On May 4, the US Federal Reserve increased the target federal funds rate1 by 50 basis points as part of what the central bank said will be a series of rate increases to combat soaring inflation in the US. Some investors may worry that rising interest rates will decrease equity valuations and therefore lead to relatively poor equity market performance. However, history offers good news: Equity returns in the US have been positive on average following hikes in the fed funds rate.
We study the relation between US equity returns, measured by the Fama/French Total US Market Research Index, and changes in the federal funds target rate from 1983 to 2021. Over this period of 468 months, rates increased in 70 months and decreased in 67 months. Exhibit 1 presents the average monthly returns of US equities in months when there is an increase, decrease, or no change in the target rate. On average, US equity market returns are reliably positive in months with increases in target rates.2 Moreover, the average stock market return in those months is similar to the average return in months with decreases or no changes in target rates.
What about the months after rate hikes? This question may be of particular interest when the Fed is expected to increase the federal funds target rate multiple times. Exhibit 2 presents annualized US equity market returns over the one-, three-, and five-year periods following one or two consecutive monthly increases in the fed funds target rate, as well as following months with no increase. In reassuring news for investors concerned with the current environment of increasing rates, the US equity market has delivered strong longer-term performance on average regardless of activity at the Fed.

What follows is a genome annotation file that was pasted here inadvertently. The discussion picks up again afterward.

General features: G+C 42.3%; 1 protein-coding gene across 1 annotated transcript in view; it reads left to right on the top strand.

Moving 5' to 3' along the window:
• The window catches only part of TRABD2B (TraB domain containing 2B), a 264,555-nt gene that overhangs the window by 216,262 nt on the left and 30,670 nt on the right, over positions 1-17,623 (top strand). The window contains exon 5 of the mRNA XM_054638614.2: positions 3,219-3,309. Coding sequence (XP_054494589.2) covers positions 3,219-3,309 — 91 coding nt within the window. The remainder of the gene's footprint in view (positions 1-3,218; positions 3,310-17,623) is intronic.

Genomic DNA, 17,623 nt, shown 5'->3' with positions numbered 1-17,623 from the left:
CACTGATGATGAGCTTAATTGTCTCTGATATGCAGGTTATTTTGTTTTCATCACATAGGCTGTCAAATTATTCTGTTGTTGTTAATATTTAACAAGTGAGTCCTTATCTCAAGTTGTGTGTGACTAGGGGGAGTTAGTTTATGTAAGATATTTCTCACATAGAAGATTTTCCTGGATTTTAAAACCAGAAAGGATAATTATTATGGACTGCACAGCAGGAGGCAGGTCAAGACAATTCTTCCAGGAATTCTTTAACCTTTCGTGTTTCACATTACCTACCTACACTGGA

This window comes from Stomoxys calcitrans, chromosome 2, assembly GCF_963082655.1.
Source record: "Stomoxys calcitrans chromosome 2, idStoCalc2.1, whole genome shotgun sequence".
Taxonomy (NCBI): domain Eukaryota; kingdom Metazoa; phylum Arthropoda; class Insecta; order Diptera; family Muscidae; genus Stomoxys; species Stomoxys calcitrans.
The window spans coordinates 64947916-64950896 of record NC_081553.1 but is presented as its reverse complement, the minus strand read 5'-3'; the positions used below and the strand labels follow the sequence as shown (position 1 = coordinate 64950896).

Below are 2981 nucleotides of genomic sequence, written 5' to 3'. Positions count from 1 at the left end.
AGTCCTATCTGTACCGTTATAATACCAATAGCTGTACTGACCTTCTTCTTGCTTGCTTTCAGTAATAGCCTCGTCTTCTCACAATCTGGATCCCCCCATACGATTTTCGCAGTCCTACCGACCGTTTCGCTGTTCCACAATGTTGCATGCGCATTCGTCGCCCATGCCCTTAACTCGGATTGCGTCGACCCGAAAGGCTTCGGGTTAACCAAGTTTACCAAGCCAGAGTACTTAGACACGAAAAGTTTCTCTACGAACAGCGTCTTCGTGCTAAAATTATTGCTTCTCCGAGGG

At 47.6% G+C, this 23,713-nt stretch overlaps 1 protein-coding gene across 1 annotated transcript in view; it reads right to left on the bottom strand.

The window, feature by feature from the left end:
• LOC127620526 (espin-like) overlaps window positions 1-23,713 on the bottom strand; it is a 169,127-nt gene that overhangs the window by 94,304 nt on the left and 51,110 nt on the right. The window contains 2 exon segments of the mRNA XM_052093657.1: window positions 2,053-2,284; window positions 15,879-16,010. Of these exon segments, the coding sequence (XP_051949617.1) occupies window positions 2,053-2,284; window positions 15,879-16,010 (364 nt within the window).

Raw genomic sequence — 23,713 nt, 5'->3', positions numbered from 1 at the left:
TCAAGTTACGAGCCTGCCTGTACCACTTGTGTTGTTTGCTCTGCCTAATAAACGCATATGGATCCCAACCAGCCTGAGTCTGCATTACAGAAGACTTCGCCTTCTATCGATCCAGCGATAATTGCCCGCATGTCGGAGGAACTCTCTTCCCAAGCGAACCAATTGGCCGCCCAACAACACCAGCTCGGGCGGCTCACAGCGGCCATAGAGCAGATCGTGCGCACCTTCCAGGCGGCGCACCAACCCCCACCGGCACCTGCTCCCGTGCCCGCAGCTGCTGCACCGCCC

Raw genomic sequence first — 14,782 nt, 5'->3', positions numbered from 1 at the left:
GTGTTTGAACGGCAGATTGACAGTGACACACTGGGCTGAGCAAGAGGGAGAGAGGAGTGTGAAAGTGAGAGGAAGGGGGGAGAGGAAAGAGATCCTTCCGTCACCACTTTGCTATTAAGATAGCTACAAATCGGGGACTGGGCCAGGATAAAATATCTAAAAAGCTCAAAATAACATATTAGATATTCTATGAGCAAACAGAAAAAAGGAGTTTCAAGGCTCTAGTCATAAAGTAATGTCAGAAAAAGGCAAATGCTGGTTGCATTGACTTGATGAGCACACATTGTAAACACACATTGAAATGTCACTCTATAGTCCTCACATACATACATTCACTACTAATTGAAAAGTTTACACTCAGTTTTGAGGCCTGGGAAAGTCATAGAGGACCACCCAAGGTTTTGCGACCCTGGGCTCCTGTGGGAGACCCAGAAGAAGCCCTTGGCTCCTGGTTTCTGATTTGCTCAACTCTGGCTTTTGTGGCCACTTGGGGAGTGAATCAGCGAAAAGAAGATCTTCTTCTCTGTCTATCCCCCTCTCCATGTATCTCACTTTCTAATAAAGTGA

With a number of Federal Open Market Committee meetings remaining in 2022, the Fed’s signals and actions will continue to be closely watched by the market. As the Fed often signals its agenda in advance, we believe market participants are already incorporating this information into market prices. While it’s natural to wonder what the Fed’s actions mean for equity performance, our research indicates that US equity markets offer positive returns on average following rate hikes. Thus, reducing equity allocations in anticipation of, or in reaction to, fed funds rate increases is unlikely to lead to better investment outcomes. Instead, investors who maintain a broadly diversified portfolio and use information in market prices to systematically focus on higher expected returns may be better positioned for long-term investment success.